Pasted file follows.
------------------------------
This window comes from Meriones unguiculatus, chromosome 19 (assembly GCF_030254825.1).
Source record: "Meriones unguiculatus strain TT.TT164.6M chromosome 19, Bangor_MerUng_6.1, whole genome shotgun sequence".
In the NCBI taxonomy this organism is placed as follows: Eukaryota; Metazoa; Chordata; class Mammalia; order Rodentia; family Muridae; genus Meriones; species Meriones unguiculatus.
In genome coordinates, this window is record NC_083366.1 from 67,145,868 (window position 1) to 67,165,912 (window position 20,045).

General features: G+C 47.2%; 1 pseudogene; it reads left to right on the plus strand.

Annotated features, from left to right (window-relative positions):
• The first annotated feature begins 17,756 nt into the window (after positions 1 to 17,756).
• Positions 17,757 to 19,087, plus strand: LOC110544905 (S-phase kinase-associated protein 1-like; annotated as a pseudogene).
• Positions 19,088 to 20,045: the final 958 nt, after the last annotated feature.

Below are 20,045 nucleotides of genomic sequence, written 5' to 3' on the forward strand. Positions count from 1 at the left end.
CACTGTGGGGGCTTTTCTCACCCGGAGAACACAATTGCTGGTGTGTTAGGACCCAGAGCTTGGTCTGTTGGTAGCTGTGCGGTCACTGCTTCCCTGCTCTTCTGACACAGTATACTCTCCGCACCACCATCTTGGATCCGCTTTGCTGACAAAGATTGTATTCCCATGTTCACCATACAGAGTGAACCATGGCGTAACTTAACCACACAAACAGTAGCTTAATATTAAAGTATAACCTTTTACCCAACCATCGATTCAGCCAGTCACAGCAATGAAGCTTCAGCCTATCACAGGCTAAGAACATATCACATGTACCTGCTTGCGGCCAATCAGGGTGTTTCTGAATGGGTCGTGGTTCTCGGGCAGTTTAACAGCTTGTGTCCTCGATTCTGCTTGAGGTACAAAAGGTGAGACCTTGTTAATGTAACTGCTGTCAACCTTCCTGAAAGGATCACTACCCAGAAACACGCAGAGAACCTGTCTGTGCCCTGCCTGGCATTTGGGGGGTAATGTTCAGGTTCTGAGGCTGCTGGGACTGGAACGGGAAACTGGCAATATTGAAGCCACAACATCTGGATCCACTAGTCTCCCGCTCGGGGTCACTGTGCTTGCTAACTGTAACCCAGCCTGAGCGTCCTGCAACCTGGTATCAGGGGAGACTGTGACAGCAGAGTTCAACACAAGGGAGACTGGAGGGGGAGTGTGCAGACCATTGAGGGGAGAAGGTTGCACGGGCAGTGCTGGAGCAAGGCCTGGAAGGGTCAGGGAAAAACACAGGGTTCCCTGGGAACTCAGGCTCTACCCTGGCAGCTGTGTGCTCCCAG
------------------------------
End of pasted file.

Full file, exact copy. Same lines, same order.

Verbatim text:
This window comes from Meriones unguiculatus, chromosome 19 (assembly GCF_030254825.1).
Source record: "Meriones unguiculatus strain TT.TT164.6M chromosome 19, Bangor_MerUng_6.1, whole genome shotgun sequence".
In the NCBI taxonomy this organism is placed as follows: Eukaryota; Metazoa; Chordata; class Mammalia; order Rodentia; family Muridae; genus Meriones; species Meriones unguiculatus.
In genome coordinates, this window is record NC_083366.1 from 67,145,868 (window position 1) to 67,165,912 (window position 20,045).

General features: G+C 47.2%; 1 pseudogene; it reads left to right on the plus strand.

Annotated features, from left to right (window-relative positions):
• The first annotated feature begins 17,756 nt into the window (after positions 1 to 17,756).
• Positions 17,757 to 19,087, plus strand: LOC110544905 (S-phase kinase-associated protein 1-like; annotated as a pseudogene).
• Positions 19,088 to 20,045: the final 958 nt, after the last annotated feature.

Below are 20,045 nucleotides of genomic sequence, written 5' to 3' on the forward strand. Positions count from 1 at the left end.
CACTGTGGGGGCTTTTCTCACCCGGAGAACACAATTGCTGGTGTGTTAGGACCCAGAGCTTGGTCTGTTGGTAGCTGTGCGGTCACTGCTTCCCTGCTCTTCTGACACAGTATACTCTCCGCACCACCATCTTGGATCCGCTTTGCTGACAAAGATTGTATTCCCATGTTCACCATACAGAGTGAACCATGGCGTAACTTAACCACACAAACAGTAGCTTAATATTAAAGTATAACCTTTTACCCAACCATCGATTCAGCCAGTCACAGCAATGAAGCTTCAGCCTATCACAGGCTAAGAACATATCACATGTACCTGCTTGCGGCCAATCAGGGTGTTTCTGAATGGGTCGTGGTTCTCGGGCAGTTTAACAGCTTGTGTCCTCGATTCTGCTTGAGGTACAAAAGGTGAGACCTTGTTAATGTAACTGCTGTCAACCTTCCTGAAAGGATCACTACCCAGAAACACGCAGAGAACCTGTCTGTGCCCTGCCTGGCATTTGGGGGGTAATGTTCAGGTTCTGAGGCTGCTGGGACTGGAACGGGAAACTGGCAATATTGAAGCCACAACATCTGGATCCACTAGTCTCCCGCTCGGGGTCACTGTGCTTGCTAACTGTAACCCAGCCTGAGCGTCCTGCAACCTGGTATCAGGGGAGACTGTGACAGCAGAGTTCAACACAAGGGAGACTGGAGGGGGAGTGTGCAGACCATTGAGGGGAGAAGGTTGCACGGGCAGTGCTGGAGCAAGGCCTGGAAGGGTCAGGGAAAAACACAGGGTTCCCTGGGAACTCAGGCTCTACCCTGGCAGCTGTGTGCTCCCAG